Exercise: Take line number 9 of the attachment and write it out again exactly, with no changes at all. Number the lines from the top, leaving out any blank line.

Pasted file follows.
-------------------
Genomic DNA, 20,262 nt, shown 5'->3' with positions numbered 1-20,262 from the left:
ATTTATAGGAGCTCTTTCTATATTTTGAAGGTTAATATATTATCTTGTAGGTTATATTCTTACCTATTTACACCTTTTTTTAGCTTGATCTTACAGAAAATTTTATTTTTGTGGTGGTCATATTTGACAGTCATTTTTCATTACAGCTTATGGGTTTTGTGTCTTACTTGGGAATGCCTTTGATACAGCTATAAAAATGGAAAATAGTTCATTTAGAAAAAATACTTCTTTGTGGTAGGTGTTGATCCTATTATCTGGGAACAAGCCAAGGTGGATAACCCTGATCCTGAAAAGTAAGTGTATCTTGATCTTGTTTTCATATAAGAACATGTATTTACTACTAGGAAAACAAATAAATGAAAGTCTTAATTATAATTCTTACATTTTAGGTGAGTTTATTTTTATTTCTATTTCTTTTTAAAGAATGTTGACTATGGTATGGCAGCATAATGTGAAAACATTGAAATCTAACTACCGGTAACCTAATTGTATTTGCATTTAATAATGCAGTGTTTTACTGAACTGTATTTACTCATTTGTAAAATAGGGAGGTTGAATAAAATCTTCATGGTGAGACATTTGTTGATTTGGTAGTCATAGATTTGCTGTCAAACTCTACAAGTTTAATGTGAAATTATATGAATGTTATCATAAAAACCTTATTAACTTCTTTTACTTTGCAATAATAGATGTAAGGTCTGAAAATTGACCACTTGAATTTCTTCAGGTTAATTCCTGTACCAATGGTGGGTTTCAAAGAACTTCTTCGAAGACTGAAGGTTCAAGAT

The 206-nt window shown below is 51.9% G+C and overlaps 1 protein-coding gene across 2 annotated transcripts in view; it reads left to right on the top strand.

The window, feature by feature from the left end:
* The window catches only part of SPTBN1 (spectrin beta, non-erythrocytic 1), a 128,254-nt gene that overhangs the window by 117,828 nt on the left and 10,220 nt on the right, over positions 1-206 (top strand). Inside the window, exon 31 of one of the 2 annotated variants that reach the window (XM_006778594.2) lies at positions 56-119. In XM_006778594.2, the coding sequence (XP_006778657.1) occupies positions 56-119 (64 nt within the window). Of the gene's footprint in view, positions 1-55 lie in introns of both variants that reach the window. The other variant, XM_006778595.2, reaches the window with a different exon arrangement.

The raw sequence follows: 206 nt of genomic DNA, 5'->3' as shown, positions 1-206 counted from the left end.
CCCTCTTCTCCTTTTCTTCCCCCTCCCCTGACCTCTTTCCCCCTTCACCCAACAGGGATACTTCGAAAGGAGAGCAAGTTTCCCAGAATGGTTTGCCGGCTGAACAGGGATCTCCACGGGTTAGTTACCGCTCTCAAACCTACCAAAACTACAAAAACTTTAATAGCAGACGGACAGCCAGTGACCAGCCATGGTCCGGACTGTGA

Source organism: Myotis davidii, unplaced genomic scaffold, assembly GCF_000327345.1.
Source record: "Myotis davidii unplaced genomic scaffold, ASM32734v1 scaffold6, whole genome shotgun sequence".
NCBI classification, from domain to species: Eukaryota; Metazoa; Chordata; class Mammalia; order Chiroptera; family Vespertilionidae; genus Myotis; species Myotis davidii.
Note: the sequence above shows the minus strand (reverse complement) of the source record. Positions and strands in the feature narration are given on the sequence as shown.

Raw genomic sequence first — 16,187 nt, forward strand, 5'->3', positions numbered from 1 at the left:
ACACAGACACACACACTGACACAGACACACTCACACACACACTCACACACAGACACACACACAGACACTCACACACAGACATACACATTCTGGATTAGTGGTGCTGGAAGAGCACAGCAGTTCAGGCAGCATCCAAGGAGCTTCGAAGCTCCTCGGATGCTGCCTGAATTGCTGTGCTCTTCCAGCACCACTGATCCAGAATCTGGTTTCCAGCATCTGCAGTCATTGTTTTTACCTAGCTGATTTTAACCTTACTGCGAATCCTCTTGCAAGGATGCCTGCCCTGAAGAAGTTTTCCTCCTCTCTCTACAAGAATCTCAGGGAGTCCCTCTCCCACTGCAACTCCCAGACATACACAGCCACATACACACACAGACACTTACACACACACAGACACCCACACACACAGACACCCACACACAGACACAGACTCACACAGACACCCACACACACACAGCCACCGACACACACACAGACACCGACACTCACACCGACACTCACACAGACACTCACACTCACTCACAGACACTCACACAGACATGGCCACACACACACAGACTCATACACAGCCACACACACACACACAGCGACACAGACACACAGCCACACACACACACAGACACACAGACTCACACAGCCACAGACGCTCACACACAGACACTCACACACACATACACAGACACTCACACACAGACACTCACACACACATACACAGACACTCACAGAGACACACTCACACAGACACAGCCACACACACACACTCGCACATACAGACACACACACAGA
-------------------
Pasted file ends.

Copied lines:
Source record: "Myotis davidii unplaced genomic scaffold, ASM32734v1 scaffold6, whole genome shotgun sequence".